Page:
Abstract

The orbital angular momentum (OAM) of light can be exploited as an additional switching domain together with more traditional switching domains as wavelength, space, and time to implement multilayer interconnection networks with high capacity, low power consumption, and fast reconfiguration time. In this study, we propose a two-layer optical interconnection network exploiting OAM and wavelength as switching domains. The key component of the interconnection network is the OAM-based switching element, here implemented on a silicon-on-insulator chip exploiting microrings. This implementation allows fast tuning (down to nanosecond range) and low power consumption (a few tens of milliwatt per microring). We report the first implementation of an OAM-based 2 × 2 switch exploiting a dual-grating microring. The measurements are taken for OOK and 16QAM input signals modulated up to 35 Gbaud. A bit error rate below the forward error correction threshold is demonstrated up to 20 Gbaud for all the switching scenarios, with power penalty < 1 dB with respect to the back-to-back. A characterization of the integrated microring is carried out also in terms of beam divergence for different radii and emitted OAM orders. The characterization has brought to an empirical model, which can aid the microring design in order to optimize the collimation of the OAM beams through the interconnection network.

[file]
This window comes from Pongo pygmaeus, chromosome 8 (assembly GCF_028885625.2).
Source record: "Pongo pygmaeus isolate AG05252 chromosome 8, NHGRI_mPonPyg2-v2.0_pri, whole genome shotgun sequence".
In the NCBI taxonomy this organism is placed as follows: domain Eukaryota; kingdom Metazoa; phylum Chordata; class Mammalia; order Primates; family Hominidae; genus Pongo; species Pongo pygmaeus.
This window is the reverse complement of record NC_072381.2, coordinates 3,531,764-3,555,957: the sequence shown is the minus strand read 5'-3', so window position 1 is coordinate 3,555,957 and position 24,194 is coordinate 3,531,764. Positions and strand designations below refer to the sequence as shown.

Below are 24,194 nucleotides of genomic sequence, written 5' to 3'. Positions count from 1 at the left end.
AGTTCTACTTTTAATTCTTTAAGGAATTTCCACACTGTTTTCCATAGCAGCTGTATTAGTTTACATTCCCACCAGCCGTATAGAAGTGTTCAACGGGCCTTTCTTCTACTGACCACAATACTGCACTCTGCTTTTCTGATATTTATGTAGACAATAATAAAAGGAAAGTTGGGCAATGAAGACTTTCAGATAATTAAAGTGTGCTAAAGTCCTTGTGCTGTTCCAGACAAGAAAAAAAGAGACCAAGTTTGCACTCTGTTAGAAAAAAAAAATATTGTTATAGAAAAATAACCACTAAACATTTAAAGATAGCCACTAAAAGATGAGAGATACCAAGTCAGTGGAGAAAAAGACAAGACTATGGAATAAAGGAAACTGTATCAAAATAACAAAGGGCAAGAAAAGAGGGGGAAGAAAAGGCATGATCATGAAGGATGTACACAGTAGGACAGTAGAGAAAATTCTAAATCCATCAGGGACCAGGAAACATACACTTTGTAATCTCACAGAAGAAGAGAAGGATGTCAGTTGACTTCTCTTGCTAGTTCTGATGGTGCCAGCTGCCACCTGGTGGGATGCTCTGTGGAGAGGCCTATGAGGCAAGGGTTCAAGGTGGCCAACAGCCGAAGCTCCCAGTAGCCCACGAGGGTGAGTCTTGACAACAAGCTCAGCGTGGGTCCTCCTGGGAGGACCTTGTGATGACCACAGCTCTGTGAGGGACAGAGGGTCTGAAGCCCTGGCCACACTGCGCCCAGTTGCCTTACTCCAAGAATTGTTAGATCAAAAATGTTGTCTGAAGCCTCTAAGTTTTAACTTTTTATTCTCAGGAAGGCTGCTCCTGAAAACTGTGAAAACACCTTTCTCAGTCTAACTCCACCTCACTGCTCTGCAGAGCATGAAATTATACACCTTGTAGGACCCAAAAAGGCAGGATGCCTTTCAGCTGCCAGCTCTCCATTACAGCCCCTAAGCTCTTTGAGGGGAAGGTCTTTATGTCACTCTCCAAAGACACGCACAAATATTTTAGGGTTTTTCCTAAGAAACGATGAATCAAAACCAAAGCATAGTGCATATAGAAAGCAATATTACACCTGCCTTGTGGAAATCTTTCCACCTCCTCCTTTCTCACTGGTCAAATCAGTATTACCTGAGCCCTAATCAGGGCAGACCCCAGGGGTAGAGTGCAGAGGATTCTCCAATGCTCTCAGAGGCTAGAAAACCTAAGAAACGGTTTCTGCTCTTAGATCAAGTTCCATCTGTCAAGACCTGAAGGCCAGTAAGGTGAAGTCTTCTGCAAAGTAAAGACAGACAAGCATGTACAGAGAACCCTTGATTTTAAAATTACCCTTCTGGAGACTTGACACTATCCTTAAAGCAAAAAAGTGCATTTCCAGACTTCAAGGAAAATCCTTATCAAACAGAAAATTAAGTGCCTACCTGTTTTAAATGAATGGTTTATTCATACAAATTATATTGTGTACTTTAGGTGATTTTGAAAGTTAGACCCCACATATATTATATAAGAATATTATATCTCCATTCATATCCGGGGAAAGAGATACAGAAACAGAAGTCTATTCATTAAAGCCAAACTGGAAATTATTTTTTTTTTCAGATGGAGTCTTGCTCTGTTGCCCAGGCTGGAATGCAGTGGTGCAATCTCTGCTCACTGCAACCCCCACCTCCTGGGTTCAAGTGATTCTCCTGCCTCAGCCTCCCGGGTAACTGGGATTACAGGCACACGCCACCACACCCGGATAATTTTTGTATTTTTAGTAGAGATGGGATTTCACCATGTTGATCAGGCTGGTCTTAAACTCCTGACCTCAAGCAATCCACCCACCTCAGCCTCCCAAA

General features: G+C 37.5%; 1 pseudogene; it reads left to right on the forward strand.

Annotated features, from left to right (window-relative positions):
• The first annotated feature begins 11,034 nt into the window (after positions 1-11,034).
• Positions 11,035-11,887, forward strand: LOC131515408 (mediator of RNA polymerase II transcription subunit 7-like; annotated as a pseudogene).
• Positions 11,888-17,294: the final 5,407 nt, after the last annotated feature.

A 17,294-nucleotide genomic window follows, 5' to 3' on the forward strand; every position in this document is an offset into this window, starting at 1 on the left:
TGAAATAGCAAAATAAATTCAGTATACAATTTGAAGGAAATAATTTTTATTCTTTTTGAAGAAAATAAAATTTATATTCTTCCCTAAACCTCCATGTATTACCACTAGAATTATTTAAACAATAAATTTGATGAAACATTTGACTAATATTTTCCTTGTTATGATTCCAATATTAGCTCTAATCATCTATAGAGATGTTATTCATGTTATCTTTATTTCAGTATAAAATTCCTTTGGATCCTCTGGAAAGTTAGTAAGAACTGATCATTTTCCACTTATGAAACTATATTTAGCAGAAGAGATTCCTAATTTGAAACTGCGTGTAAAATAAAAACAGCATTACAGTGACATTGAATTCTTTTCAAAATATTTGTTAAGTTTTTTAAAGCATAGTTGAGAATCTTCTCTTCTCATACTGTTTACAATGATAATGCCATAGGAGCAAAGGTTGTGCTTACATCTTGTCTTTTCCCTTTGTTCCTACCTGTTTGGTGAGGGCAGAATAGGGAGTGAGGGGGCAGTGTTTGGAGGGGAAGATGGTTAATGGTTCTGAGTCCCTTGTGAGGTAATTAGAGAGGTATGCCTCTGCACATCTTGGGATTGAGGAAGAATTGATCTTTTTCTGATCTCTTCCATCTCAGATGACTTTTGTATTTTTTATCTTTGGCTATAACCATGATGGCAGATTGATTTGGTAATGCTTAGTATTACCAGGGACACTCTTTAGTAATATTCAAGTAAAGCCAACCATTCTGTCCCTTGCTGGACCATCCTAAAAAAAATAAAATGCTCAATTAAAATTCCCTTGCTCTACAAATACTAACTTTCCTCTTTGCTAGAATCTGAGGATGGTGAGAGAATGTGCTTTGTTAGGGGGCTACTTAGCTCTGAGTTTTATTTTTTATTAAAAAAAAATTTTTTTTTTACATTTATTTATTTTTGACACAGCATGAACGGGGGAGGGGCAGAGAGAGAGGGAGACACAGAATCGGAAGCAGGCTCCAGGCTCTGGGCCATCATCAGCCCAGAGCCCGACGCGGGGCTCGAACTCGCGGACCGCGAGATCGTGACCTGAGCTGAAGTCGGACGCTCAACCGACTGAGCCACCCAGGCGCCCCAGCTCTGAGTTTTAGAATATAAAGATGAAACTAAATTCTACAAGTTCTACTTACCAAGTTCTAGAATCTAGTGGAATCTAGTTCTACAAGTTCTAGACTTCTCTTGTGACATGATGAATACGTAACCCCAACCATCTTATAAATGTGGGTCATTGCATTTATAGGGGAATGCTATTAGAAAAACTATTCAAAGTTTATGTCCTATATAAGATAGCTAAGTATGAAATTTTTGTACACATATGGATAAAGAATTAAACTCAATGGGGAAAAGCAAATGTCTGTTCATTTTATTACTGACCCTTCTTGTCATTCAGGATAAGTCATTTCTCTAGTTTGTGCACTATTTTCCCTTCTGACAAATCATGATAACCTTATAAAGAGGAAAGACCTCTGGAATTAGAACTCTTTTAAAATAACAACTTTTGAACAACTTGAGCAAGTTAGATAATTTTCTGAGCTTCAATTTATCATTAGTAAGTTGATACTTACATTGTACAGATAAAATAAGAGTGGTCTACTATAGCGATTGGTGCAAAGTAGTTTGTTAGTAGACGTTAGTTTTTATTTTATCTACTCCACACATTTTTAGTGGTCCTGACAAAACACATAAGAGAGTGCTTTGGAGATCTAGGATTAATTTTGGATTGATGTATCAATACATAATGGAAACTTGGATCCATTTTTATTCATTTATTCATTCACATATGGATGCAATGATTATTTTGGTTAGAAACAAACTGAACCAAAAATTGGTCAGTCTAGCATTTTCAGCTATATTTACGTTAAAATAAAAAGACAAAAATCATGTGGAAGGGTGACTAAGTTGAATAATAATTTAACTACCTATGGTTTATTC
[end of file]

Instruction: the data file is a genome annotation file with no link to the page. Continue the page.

© 2016 IEEE

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